The Duke Digest - February 28, 2011
In Today's Issue:
- President Brodhead Writes to NC Senators to Express Concern Over H.R. 1
- Duke Comments on SEC Proposed Municipal Advisor Rule
- Deputy Secretary of State to Deliver Lecture at Duke Feb 28
- Duke Research: Fighting Disease with Lasers
- ARRA-Funded Imaging Tools ID Deadly Skin Cancer Better than Doctors
- How Duke Does Financial Aid
- Lives in the Law: Ambassadors Anthony Harrington '66 and Jaime Aleman '78
PRESIDENT BRODHEAD WRITES TO NC SENATORS TO EXPRESS CONCERN OVER H.R. 1
President Brodhead sent letters to North Carolina Senators Richard Burr and Kay Hagan this week to express concern with the House-passed Continuing Resolution, H.R. 1, and to urge their support in maintaining FY10 funding levels for key research and education programs. In the letter President Brodhead says that H.R. 1 "seeks to reduce the deficit through counterintuitive cuts to many of the research and education programs that help drive our economy."
Letter to Senator Richard Burr on HR 1 (Duke Federal Relations) Note: an identical letter was sent to Senator Kay Hagan.
DUKE COMMENTS ON SEC PROPOSED MUNICIPAL ADVISOR RULE
A group of universities, including Duke, sent a letter to the Securities and Exchange Commission (SEC) on February 22 providing detailed comments on a proposed rule on SEC registration of municipal advisors.
The letter expresses concern that the proposed rule’s broad definition of “municipal advisor” could be interpreted to require employees and governing board members of many colleges and universities and their affiliated organizations to register with the Commission. The universities urge the Commission to exclude such individuals from the definition.
Universities' Letter to SEC (pdf)
DEPUTY SECRETARY OF STATE TO DELIVER LECTURE AT DUKE FEB 28
Deputy Secretary of State James B. Steinberg will give the Von der Heyden Lecture at Duke University’s Sanford School of Public Policy on Monday, Feb. 28. The event will begin at 5:30 p.m. in Fleishman Commons and is free and open to the public. Parking is available in the Science Drive visitor’s lot. Deputy Steinberg's lecture will also be broadcast live via Duke's U-stream channel, http://www.ustream.tv/DukeUniversity.
Steinberg serves as the principal deputy to Secretary of State Hillary Clinton. Appointed by President Obama, he was confirmed by the Senate in January 2009.
Deputy Secretary of State to Deliver Von der Heyden Lecture Feb 28 (DukeNews)
DUKE RESEARCH: FIGHTING DISEASE WITH LASERS
From a single cell to a whole organism, the laser will play an increasingly important role in diagnosing and treating disease.
So says a Duke University bioengineer who is using the latest applications of a technology invented 50 years ago to peer into the genetic material of cells, to detect the earliest signs of disease in a single cell, and to non-invasively and optically biopsy tissue inside the body for the tell-tale traces of cancer.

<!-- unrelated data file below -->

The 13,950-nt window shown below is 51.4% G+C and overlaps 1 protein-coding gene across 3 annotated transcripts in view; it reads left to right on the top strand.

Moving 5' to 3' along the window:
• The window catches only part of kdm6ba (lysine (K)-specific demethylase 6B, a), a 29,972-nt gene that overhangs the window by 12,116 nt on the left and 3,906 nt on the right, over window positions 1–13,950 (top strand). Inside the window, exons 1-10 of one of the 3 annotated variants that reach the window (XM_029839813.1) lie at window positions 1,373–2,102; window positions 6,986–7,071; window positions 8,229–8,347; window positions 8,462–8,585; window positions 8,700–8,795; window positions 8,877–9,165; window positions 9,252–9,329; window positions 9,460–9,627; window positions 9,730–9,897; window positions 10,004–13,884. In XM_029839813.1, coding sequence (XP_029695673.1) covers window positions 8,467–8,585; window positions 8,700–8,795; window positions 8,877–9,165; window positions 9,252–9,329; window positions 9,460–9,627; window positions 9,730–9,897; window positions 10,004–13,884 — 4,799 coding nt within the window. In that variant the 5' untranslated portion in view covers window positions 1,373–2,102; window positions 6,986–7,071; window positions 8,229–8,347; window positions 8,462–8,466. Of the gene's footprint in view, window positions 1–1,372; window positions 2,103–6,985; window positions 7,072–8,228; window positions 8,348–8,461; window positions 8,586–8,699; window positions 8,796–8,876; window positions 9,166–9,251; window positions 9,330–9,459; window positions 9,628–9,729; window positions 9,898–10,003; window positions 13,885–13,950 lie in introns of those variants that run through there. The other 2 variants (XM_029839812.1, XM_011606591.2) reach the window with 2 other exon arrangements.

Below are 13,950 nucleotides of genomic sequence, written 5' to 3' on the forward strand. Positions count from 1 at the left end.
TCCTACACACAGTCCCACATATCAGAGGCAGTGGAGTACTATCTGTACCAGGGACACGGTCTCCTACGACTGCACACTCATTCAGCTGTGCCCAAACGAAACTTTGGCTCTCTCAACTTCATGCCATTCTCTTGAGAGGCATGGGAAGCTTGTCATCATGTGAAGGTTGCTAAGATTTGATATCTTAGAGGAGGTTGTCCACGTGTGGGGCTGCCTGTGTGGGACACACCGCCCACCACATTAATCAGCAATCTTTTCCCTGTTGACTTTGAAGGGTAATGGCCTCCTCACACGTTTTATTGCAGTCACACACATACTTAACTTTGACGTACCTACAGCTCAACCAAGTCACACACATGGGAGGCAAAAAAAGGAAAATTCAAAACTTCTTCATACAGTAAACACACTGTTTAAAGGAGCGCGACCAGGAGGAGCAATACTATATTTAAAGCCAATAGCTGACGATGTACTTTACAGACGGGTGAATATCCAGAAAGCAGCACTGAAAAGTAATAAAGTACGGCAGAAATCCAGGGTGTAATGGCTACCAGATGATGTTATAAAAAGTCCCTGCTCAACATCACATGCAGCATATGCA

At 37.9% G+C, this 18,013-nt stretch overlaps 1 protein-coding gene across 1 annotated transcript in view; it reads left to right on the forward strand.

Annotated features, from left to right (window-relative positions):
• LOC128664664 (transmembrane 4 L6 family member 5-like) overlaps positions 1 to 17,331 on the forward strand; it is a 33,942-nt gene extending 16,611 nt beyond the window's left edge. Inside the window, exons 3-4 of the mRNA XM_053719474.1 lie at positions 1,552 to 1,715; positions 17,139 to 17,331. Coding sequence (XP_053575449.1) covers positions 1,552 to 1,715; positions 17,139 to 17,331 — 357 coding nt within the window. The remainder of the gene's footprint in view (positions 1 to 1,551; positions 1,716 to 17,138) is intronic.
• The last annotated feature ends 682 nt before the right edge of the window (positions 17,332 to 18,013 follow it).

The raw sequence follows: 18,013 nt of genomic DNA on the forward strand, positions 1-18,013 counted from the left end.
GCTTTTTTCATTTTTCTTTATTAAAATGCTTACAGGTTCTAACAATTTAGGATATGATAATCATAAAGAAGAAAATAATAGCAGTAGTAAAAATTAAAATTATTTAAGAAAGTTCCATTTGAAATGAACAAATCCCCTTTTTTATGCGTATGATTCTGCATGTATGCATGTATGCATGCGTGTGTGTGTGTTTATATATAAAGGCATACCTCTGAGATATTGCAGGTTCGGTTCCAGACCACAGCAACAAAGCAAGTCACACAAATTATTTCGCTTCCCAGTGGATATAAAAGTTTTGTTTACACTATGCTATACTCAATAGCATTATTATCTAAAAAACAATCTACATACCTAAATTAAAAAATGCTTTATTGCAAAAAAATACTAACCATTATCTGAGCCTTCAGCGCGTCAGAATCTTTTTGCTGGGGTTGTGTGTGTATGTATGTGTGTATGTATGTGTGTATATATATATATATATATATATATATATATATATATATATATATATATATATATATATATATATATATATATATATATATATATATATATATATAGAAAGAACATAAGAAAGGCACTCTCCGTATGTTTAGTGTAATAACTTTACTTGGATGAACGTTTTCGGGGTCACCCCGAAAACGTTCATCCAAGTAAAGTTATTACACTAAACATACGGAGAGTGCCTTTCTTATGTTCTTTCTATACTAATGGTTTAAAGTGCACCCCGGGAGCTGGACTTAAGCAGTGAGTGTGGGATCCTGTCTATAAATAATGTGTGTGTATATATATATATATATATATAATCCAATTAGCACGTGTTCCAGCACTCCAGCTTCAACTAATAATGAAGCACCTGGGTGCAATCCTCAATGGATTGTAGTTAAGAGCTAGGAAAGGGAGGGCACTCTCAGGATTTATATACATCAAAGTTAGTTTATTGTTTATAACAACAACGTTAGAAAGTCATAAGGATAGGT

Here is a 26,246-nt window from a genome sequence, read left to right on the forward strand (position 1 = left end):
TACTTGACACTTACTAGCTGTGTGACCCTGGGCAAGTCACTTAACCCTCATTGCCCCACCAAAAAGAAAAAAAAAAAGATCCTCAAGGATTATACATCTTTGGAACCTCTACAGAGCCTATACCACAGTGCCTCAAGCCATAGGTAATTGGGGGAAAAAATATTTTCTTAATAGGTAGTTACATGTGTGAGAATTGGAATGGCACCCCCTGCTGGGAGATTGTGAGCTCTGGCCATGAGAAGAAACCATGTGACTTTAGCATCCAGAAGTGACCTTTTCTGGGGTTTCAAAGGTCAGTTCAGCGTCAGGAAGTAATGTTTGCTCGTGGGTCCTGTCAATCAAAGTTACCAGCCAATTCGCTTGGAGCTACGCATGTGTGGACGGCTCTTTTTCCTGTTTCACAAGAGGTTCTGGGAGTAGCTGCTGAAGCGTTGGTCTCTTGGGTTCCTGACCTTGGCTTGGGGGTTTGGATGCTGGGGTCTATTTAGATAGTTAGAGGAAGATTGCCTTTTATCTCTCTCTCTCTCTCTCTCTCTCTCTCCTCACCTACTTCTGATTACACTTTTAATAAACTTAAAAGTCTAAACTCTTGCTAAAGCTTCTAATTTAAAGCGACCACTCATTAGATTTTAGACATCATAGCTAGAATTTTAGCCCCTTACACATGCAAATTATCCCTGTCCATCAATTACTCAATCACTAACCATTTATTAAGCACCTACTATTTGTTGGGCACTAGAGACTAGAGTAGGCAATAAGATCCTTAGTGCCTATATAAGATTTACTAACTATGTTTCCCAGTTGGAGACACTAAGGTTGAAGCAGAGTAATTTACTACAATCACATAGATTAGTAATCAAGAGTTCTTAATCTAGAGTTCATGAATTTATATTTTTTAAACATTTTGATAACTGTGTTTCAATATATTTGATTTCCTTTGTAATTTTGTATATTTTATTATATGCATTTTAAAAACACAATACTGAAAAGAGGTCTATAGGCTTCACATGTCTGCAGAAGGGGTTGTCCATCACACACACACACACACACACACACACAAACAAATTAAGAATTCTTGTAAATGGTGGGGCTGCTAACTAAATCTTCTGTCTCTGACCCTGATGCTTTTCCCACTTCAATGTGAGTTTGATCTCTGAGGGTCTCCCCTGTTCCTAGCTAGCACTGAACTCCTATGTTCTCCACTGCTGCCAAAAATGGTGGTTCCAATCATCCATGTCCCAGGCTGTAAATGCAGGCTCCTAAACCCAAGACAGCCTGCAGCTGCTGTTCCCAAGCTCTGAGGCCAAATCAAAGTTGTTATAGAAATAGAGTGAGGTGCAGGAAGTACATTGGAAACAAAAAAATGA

“Laser technology is definitely bringing a bright future to biomedical research and clinical applications," said Tuan Vo-Dinh, an invited speaker at the annual meeting of the American Association for the Advancement of Science being held in Washington, D.C. "It is capable of yielding the critical information bridging molecular structure and physiological function, which is the most important process in the understanding, treatment and prevention of disease.”
From Individual Cells to Entire Bodies, Lasers Shine (Pratt.duke.edu)
ARRA-FUNDED IMAGING TOOLS ID DEADLY SKIN CANCER BETTER THAN DOCTORS
High-resolution images from a laser-based tool developed at Duke University could help doctors better diagnose melanoma, the deadliest form of skin cancer.
The improved diagnoses could potentially save thousands of lives and millions of dollars in unnecessary healthcare costs each year.
In 2009, Duke researcher Warren S. Warren received a $1 million Challenge Grant from the National Institutes of Health, which was part of the American Recovery and Reinvestment Act of 2009, to develop the imaging tool.
Lasers ID Deadly Skin Cancer Better than Doctors (DukeNews)
HOW DUKE DOES FINANCIAL AID
In an ongoing effort to make college costs and assistance easier for families to understand, Duke's Office of Financial Aid has developed a new video that takes parents and prospective students through the aid process.
"The forms can be intimidating enough," said Alison Rabil, who ran Barnard College's financial aid office before she came to direct Duke's in 2009. "More than half of all Duke families receive some assistance from our office. Even if they are not receiving grant aid, we are here to answer questions and provide financing options."
How Duke Does Aid (DukeNews)
LIVES IN THE LAW: AMBASSADORS ANTHONY HARRINGTON '66 AND JAIME ALEMAN '78
Two distinguished alumni shared insights gleaned from diplomatic service during a lunchtime Lives in the Law conversation with Dean David F. Levi on Feb. 23. Jaime E. Alemán ’78, who served as ambassador of the Republic of Panama to the United States from 2009 to 2010, and Anthony Harrington ’66, who served as U.S. ambassador to Brazil from 1999 to 2001, both stressed the importance for an ambassador to build relationships with government officials and commercial leaders in the countries to which they are assigned.
Lives in the Law: Ambassadors Anthony Harrington '66 and Jaime Aleman '78 (DukeLaw)